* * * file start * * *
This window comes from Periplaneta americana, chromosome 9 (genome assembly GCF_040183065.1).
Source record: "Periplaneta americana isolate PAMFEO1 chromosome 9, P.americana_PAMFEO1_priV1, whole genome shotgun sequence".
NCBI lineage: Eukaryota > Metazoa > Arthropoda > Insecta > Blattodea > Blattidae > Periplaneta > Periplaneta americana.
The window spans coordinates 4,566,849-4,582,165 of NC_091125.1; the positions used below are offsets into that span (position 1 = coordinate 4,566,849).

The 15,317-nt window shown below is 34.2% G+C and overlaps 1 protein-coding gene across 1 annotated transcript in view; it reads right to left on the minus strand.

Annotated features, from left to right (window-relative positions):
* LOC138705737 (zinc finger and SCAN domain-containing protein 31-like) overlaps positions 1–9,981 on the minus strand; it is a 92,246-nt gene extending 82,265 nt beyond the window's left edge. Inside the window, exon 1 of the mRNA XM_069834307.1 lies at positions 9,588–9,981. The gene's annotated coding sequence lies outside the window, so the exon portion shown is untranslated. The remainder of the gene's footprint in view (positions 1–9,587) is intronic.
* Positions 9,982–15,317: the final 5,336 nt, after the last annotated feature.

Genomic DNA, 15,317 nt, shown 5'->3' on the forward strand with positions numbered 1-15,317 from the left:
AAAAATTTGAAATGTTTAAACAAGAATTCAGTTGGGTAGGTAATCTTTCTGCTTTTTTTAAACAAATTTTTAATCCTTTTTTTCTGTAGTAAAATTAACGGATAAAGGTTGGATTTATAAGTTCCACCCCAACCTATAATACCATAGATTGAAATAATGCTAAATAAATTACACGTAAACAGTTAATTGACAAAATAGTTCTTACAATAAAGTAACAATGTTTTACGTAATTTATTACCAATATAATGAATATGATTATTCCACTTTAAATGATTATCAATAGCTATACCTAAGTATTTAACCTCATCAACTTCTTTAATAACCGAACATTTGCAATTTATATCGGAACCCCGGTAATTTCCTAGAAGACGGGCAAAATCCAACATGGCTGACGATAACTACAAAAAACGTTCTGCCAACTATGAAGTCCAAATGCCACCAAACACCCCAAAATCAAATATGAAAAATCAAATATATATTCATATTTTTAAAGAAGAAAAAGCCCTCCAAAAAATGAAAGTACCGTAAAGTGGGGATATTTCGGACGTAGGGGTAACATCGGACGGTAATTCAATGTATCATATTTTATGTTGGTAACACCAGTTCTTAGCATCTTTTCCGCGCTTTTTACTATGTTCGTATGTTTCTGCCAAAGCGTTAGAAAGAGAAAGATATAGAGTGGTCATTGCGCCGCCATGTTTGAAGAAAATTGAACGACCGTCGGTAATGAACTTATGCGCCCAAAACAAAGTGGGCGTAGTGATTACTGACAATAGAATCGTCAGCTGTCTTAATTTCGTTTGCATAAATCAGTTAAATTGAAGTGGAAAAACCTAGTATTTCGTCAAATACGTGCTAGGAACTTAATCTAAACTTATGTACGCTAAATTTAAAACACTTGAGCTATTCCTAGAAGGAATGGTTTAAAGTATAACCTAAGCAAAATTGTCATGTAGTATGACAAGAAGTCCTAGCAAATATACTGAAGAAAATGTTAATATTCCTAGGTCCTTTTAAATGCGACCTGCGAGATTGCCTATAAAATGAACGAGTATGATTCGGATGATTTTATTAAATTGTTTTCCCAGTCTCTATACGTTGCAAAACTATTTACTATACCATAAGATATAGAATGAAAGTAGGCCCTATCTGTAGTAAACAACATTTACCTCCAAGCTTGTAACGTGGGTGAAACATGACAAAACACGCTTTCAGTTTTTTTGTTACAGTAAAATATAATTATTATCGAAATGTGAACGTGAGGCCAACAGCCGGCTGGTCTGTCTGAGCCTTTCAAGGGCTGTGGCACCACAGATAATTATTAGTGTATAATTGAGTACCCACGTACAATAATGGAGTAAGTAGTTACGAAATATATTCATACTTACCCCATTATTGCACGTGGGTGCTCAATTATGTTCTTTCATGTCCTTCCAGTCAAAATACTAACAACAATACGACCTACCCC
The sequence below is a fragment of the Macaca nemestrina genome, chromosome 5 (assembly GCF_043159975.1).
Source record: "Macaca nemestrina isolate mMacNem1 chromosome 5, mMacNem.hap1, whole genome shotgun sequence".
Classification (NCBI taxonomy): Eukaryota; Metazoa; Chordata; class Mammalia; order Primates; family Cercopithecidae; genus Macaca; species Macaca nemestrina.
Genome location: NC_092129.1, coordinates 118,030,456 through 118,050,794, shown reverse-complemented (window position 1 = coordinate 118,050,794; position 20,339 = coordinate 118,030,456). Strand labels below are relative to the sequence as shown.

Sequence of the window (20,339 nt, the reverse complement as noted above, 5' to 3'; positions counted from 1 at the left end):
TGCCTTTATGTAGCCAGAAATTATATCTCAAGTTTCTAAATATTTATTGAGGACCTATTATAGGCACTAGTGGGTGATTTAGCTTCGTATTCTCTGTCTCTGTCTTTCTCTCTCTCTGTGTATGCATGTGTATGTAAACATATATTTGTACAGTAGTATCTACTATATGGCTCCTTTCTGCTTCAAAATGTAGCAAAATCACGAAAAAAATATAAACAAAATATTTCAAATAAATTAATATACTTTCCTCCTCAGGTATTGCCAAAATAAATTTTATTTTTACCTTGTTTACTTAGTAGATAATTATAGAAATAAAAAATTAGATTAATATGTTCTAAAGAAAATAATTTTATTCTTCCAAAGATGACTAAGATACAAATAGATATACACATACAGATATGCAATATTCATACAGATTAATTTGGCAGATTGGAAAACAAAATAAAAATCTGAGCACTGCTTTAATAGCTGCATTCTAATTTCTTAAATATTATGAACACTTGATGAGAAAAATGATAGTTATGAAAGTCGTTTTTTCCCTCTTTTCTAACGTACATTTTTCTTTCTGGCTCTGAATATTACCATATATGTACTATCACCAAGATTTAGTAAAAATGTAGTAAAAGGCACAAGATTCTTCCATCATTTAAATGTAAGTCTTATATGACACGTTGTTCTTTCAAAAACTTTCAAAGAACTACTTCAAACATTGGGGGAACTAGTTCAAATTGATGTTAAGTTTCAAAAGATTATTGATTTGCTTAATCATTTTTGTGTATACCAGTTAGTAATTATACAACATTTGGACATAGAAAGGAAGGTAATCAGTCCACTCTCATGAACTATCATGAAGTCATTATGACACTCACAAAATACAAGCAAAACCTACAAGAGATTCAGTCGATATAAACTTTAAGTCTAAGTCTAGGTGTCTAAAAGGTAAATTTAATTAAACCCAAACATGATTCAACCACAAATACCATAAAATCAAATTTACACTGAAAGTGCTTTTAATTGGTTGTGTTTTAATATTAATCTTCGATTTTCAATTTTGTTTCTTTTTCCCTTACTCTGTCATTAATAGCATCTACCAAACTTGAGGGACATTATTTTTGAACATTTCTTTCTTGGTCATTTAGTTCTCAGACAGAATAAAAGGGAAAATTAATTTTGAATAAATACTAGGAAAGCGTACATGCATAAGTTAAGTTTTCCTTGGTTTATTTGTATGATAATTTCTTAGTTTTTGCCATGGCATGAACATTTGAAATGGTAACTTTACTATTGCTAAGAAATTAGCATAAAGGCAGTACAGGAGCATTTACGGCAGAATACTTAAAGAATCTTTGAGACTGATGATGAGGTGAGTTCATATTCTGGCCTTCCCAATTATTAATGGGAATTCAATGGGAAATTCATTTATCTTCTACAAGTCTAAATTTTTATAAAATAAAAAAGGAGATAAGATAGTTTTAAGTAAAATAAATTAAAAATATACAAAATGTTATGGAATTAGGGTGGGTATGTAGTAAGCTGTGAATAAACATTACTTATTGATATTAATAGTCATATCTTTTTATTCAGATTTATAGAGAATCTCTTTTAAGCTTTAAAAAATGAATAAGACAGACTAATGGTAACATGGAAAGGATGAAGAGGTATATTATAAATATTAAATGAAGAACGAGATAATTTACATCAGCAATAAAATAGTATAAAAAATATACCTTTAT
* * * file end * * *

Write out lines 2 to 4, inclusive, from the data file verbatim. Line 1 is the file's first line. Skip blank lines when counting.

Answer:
Source record: "Periplaneta americana isolate PAMFEO1 chromosome 9, P.americana_PAMFEO1_priV1, whole genome shotgun sequence".
NCBI lineage: Eukaryota > Metazoa > Arthropoda > Insecta > Blattodea > Blattidae > Periplaneta > Periplaneta americana.
The window spans coordinates 4,566,849-4,582,165 of NC_091125.1; the positions used below are offsets into that span (position 1 = coordinate 4,566,849).